All the trials tested NSAIDs in the form of cream, gel, solution or patch against oral drugs or a placebo, or both.

The trials had at least 10 people in each treatment arm and lasted two to 10 weeks.

‘Topical NSAIDs can provide good levels of pain relief,’ the authors conclude.

As NSAIDs are more commonly taken by mouth, the team also compared oral and topical drugs for side effects.

They found the topical NSAIDs as helpful as oral drugs, and both were significantly more effective than placebo.

But while oral drugs can cause gastrointestinal side effects, the topical versions caused no more than placebo.

Topical diclofenac was particularly effective for hand and knee arthritis. Topical NSAIDs caused more local side effects, said the team, but these were mainly mild skin reactions.
Derry S et al. Topical NSAIDs for chronic musculoskeletal pain in adults. Cochrane Database of Systematic Reviews 2012; doi:10.1002/14651858.CD007400.pub2

Back pain

Don’t change the disc yet
Disc replacement can ease the chronic lower-back pain caused by disc degeneration.

But a new report from the Cochrane Collaboration suggests that the improvements, though statistically significant, may not as yet outweigh the risks.

Researchers did a systematic literature review and found seven randomised controlled trials comparing total disc replacement with other interventions (usually fusion surgery), and following patients for two years afterwards.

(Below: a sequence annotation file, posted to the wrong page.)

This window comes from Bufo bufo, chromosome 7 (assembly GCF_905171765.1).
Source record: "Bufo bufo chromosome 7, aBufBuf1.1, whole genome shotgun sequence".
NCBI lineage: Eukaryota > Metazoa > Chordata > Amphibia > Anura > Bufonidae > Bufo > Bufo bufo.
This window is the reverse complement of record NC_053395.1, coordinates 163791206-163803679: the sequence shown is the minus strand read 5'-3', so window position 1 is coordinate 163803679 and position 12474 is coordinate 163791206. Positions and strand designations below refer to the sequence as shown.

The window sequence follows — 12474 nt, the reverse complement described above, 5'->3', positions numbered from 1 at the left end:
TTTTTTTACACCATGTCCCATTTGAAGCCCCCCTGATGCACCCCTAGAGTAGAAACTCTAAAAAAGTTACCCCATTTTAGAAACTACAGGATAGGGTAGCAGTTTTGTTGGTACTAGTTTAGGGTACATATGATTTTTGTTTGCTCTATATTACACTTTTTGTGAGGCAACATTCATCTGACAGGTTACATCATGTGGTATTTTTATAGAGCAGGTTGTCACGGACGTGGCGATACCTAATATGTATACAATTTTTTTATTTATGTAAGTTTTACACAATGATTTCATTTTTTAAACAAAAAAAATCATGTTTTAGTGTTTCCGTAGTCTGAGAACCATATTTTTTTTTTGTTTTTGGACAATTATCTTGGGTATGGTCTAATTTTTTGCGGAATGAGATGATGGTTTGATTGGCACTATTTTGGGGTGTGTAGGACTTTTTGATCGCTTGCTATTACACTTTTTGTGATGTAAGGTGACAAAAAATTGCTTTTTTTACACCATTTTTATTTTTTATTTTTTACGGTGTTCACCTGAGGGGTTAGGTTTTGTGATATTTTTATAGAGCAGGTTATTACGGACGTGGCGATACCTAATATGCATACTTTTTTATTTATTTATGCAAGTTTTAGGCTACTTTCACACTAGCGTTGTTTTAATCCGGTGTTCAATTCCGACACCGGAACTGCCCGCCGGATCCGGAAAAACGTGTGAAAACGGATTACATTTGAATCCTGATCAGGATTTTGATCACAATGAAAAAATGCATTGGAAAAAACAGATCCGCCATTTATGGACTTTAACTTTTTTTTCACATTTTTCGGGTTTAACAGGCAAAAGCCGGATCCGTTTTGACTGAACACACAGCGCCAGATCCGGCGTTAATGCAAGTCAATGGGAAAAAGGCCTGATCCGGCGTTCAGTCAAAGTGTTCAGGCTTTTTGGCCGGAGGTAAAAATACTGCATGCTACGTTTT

‘Total disc replacement seems to be effective in treating low back pain in selected patients, and in the short term is at least equivalent to fusion surgery,’ say the authors.

However, they add, the studies didn’t assess related factors, such as degeneration of facet joints or neighbouring discs.

‘We think that harm and complications may occur after some years,’ the authors conclude, warning against bringing this operation into widespread use yet.
Jacobs WCH et al. Total disc replacement for chronic discogenic low back pain: A Cochrane review.
Spine 2013; 38, 24-36, doi:10.1097/BRS.0b013e31 82741b21

Comments & Conclusions

Exercise, sleep and mindfulness training can work with drug treatment to alleviate generalised anxiety disorder, which is common but is often overlooked in primary care and can lead to major depression, say researchers.
Hoge EA et al. BMJ 2012; 345, doi:10.1136/bmj.e7500

Learning weight-maintenance skills such as self-regulatory habits before going on a diet can help keep weight off, a study of 267 obese middle-aged women has found.

Those who followed a ‘stability skills’ course before dieting lost the same amount of weight as those who did the diet before the course – but regained much less weight during the following year.
Kiernan M et al. Journal of Consulting and Clinical Psychology 2012; doi:10.1037/a0030544

Three hours a week of bone-building sport (on foot and at high intensity, such as football or netball) reduces teenagers’ risk of osteoporosis in later life, say researchers.
Gracia-Marco L et al. BMC Public Health 2012; 12: 971, doi:10.1186/1471-2458-12-971

Janet Wright